The characters are composed in Illustrator using referential material, among them photos of models and actors in costume.[70][68] Because Archer is produced using limited animation, characters are rendered as digital puppets, and not hand-drawn on paper and digitally composited for traditional cel animation.[71] Costumes may or may not be reproduced depending on their animatability; too much detail can hurt a character's animatability.[67] These body pieces are then separated into basic components and layers, much like an action figure, and rigged in After Effects.[68][71] Consequently, one given pose can turn into a range of others, which, according to producer Bryan Fordney, creates "the illusion of more animation on screen than what is actually present."[71] A similar technique is used in the animation of a character's face—head illustrations are divided into basic components that can be turned "off" and "on" in sequence, lending the appearance of facial movement and expression.[72][67] Source codes are often implemented to ensure better automation and a more fluid range of motion.[71]

Once compositing begins, compositors enhance the visual palette of artwork from three or four departments until it "looks like it was made by a single artist."[73] For elaborate scenes like action sequences, artists develop several composites, which are then superimposed on stock footage using special effects.[73]

Title sequence and musicEdit

Holman cited Catch Me If You Can (2002), The Incredibles (2004), Kiss Kiss Bang Bang (2006), and the work of Saul Bass as strong stylistic influences in the creation of Archer's title sequence.[74] When he was developing the original sequence, the rough draft version consisted of style frames with roiling flame silhouettes of the characters coalesced on a charred, black background. The crew initially struggled to develop an opening theme they believed was compatible with the premise of Archer, but once the show's eponymous theme song had been completed, Holman felt his idea was too melodramatic and went in a different direction.[75] He created the finalized version of the sequence from several segments, each reviewed by the producers, because of the demanding production schedule.[76] The standard opening of Archer has gone through six iterations—a replacement of shots at the start of the show's sixth season, and brand new sequences for its fifth, seventh, eighth and ninth seasons.[74]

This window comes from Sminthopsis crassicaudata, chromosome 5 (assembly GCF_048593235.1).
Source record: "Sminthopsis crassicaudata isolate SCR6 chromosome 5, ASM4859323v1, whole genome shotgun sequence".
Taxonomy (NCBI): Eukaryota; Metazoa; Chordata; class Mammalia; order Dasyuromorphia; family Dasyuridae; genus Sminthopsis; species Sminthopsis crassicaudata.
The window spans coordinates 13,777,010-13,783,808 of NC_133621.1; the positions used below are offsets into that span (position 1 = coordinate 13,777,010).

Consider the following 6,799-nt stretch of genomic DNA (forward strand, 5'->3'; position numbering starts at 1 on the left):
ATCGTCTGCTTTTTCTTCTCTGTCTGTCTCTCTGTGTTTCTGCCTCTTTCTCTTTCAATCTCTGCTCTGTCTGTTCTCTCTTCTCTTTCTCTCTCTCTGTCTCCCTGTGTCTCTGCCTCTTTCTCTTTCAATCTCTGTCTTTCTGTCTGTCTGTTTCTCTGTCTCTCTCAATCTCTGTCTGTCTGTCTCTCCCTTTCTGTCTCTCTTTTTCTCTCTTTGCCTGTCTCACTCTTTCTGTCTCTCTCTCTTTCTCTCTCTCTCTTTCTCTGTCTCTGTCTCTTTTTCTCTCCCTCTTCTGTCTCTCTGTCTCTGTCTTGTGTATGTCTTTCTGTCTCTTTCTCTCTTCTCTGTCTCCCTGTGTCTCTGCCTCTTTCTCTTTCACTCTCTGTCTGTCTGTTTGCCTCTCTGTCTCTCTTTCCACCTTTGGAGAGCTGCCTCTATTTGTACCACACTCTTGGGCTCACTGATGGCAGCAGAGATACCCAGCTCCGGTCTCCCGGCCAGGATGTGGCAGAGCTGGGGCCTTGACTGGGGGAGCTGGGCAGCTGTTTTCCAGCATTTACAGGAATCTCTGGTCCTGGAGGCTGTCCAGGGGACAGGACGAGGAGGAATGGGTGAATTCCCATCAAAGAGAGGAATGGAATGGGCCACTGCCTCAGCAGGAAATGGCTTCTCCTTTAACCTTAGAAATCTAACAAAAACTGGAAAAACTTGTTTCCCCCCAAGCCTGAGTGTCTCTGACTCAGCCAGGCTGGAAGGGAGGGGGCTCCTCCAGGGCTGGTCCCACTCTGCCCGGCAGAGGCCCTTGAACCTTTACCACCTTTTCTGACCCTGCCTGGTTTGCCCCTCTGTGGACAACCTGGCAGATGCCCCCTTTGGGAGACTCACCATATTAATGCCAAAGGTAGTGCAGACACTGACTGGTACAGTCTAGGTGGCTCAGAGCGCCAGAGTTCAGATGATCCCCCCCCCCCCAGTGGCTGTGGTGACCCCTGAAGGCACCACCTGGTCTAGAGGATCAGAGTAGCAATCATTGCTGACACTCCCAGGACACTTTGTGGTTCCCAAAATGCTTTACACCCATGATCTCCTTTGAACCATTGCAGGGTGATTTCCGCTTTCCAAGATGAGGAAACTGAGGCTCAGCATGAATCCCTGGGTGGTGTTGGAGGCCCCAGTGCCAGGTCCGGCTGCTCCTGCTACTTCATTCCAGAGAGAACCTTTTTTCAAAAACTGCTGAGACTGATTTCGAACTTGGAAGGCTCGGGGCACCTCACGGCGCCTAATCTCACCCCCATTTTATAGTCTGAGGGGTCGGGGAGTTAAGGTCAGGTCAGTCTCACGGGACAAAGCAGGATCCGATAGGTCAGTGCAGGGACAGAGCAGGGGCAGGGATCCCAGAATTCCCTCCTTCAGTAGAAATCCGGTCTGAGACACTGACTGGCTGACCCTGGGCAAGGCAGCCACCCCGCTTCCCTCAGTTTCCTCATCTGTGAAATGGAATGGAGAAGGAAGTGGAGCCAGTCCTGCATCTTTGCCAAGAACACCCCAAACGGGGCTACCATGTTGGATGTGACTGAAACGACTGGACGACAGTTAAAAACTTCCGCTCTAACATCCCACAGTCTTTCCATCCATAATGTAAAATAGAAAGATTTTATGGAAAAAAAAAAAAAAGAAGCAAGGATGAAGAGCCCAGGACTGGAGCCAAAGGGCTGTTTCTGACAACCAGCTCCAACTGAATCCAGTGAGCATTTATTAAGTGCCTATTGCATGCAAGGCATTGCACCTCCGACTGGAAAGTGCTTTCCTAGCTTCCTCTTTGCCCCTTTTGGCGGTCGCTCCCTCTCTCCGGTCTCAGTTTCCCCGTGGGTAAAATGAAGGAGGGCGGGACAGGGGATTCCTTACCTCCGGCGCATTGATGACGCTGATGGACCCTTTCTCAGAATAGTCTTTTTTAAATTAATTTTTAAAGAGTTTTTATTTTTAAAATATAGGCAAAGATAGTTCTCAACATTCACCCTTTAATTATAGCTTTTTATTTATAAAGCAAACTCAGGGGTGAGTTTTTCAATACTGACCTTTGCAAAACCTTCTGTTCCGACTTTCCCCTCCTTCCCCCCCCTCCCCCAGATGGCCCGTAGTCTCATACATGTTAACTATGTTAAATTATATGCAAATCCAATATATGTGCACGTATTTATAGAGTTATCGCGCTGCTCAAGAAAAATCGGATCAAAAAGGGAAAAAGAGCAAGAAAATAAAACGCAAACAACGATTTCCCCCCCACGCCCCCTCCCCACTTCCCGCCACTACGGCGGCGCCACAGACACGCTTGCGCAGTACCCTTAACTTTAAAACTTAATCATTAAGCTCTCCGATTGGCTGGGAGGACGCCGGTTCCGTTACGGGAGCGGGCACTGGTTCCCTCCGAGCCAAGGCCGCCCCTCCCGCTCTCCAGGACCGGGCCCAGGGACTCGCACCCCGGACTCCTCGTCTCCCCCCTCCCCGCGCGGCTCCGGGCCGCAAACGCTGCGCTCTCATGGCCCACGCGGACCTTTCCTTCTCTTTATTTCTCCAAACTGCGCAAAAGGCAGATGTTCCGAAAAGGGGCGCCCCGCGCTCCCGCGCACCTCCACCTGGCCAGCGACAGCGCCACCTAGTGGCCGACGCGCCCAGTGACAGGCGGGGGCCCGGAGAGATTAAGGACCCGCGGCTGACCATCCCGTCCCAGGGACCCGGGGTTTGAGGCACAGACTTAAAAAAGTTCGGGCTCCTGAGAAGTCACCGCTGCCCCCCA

Archer did not employ a composer to develop a soundtrack in its first four seasons, but instead used a compilation of needle drop stock music.[77][78] By season five, musician JG Thirlwell was hired as the composer for the comedy's jazz-influenced score, brought to the producers' attention for his work on The Venture Bros..[77][78]

Voice actorsEdit

 
From left to right: Tyler, Reed, Benjamin, Parnell, Greer, and Nash

Archer has a principal cast of eight actors: H. Jon Benjamin, Jessica Walter, Aisha Tyler, Judy Greer, Amber Nash, Chris Parnell, Lucky Yates, and Adam Reed. Benjamin voices the show's titular character,[79] Walter voices Malory Archer,[80] Tyler plays Lana Kane,[81] Greer portrays Cheryl Tunt,[64] Nash plays Pam Poovey,[82] Parnell voices Cyril Figgis,[83] Yates portrays Dr. Algernop Krieger,[84] and Reed plays Ray Gillette.[2] Reed was expected to play the titular role in the original pilot, but was recast because producers felt his voice-over did not serve the character's dialogue well.[85] When Benjamin received the offer, he was surprised since he did not believe his voice was suitable for the part. At one point, Benjamin used a British accent for the character, but Reed insisted he use his normal speaking voice.[86]